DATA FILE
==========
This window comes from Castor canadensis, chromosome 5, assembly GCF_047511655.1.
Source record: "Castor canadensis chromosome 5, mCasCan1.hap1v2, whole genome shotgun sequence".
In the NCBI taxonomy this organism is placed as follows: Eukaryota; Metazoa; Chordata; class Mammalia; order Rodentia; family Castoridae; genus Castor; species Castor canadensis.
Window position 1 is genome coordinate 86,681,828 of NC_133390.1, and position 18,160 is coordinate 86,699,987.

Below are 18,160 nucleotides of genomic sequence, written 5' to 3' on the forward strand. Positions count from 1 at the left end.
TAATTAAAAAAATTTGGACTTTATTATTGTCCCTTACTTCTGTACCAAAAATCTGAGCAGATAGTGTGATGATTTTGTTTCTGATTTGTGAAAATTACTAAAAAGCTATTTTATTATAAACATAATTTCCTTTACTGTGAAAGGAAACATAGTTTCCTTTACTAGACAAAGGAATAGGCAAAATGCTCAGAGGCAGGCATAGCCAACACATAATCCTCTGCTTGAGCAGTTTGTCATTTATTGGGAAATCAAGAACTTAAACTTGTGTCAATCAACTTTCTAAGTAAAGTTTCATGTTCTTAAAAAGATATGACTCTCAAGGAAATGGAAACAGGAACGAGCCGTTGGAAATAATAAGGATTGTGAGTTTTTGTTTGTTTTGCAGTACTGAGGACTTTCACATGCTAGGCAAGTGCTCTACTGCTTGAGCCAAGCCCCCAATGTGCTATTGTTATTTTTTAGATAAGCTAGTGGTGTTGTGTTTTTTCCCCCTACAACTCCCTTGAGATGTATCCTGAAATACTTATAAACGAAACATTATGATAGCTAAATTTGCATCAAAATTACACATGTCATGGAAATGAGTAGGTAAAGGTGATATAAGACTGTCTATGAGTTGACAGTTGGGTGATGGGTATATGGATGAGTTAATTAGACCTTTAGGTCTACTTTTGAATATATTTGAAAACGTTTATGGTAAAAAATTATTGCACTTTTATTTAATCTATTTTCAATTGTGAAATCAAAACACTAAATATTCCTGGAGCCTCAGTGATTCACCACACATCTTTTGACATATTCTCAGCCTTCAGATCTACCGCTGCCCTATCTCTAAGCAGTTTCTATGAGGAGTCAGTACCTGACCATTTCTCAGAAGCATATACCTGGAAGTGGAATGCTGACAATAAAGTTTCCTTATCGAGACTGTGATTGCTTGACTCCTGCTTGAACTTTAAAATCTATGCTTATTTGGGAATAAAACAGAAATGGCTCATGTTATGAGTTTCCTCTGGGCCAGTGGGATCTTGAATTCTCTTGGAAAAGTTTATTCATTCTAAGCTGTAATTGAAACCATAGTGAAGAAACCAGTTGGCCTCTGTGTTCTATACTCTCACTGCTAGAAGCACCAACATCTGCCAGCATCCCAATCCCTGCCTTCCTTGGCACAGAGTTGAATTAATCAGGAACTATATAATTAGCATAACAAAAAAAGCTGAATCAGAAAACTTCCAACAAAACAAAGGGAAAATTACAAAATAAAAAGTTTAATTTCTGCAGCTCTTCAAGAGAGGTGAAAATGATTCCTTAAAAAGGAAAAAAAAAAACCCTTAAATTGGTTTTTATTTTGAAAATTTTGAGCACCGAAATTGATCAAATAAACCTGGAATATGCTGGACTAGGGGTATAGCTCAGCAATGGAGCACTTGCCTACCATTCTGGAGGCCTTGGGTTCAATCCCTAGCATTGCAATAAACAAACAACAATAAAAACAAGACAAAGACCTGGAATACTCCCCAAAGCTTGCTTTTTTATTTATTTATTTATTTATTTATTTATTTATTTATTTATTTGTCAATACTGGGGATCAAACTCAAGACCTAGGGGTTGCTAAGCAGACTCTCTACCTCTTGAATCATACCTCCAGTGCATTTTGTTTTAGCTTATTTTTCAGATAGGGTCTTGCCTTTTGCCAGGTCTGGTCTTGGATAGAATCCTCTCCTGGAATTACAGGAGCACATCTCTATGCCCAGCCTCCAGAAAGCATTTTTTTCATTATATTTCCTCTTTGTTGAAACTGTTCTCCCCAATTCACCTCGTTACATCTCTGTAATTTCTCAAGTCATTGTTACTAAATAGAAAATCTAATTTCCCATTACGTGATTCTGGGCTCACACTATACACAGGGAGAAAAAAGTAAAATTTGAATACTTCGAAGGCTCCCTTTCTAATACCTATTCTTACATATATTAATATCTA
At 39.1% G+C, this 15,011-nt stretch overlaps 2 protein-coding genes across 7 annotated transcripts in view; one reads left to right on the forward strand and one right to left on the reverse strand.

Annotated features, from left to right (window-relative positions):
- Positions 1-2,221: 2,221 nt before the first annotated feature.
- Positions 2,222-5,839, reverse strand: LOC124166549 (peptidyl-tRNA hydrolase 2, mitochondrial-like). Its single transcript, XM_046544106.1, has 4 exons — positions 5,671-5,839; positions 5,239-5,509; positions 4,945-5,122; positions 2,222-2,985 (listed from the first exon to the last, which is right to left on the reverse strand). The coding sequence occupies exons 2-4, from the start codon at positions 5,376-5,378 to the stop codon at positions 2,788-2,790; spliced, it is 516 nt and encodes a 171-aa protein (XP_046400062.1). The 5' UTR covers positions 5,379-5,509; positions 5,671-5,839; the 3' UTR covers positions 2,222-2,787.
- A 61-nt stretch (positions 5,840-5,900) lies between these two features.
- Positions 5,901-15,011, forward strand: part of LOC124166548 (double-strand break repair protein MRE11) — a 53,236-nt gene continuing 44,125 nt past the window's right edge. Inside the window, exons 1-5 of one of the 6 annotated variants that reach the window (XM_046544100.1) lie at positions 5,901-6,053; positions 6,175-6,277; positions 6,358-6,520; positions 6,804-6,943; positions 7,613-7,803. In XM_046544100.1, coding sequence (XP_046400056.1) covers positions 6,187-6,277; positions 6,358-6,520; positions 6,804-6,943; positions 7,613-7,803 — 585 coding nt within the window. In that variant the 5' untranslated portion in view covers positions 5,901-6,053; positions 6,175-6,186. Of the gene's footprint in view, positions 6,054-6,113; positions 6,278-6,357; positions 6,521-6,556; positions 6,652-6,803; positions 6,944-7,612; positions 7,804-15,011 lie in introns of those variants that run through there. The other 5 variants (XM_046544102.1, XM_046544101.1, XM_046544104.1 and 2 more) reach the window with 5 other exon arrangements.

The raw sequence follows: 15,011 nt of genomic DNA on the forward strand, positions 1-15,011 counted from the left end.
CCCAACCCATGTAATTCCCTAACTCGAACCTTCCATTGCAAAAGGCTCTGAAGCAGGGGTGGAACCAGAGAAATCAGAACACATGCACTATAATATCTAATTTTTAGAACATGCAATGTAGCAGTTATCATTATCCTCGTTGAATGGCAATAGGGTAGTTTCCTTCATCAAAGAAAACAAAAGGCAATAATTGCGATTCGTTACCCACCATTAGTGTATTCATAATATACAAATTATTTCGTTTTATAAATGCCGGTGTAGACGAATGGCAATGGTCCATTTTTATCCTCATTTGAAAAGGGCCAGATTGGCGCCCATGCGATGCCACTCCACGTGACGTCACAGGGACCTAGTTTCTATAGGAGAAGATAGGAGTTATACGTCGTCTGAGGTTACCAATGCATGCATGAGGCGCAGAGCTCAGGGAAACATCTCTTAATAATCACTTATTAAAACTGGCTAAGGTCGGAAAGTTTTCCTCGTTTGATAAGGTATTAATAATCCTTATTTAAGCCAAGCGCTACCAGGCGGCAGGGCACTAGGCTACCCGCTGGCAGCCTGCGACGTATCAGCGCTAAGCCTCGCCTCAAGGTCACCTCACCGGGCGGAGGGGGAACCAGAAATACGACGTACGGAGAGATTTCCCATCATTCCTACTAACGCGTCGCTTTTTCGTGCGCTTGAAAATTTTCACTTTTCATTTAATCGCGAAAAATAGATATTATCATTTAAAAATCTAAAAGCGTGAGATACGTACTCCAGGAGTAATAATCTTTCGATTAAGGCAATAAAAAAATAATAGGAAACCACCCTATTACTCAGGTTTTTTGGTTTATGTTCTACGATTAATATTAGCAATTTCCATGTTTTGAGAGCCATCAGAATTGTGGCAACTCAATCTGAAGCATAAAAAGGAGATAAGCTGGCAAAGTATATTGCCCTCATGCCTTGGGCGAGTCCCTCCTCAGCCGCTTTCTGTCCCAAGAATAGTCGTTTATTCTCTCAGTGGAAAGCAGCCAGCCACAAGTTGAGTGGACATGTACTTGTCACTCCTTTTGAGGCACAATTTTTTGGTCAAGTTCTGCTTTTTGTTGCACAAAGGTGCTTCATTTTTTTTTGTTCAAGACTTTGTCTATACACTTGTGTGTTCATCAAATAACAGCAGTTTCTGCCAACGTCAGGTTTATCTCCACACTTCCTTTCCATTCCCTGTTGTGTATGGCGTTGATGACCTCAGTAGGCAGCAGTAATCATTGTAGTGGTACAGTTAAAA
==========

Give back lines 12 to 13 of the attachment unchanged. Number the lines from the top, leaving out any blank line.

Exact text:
- Positions 5,901-15,011, forward strand: part of LOC124166548 (double-strand break repair protein MRE11) — a 53,236-nt gene continuing 44,125 nt past the window's right edge. Inside the window, exons 1-5 of one of the 6 annotated variants that reach the window (XM_046544100.1) lie at positions 5,901-6,053; positions 6,175-6,277; positions 6,358-6,520; positions 6,804-6,943; positions 7,613-7,803. In XM_046544100.1, coding sequence (XP_046400056.1) covers positions 6,187-6,277; positions 6,358-6,520; positions 6,804-6,943; positions 7,613-7,803 — 585 coding nt within the window. In that variant the 5' untranslated portion in view covers positions 5,901-6,053; positions 6,175-6,186. Of the gene's footprint in view, positions 6,054-6,113; positions 6,278-6,357; positions 6,521-6,556; positions 6,652-6,803; positions 6,944-7,612; positions 7,804-15,011 lie in introns of those variants that run through there. The other 5 variants (XM_046544102.1, XM_046544101.1, XM_046544104.1 and 2 more) reach the window with 5 other exon arrangements.

The raw sequence follows: 15,011 nt of genomic DNA on the forward strand, positions 1-15,011 counted from the left end.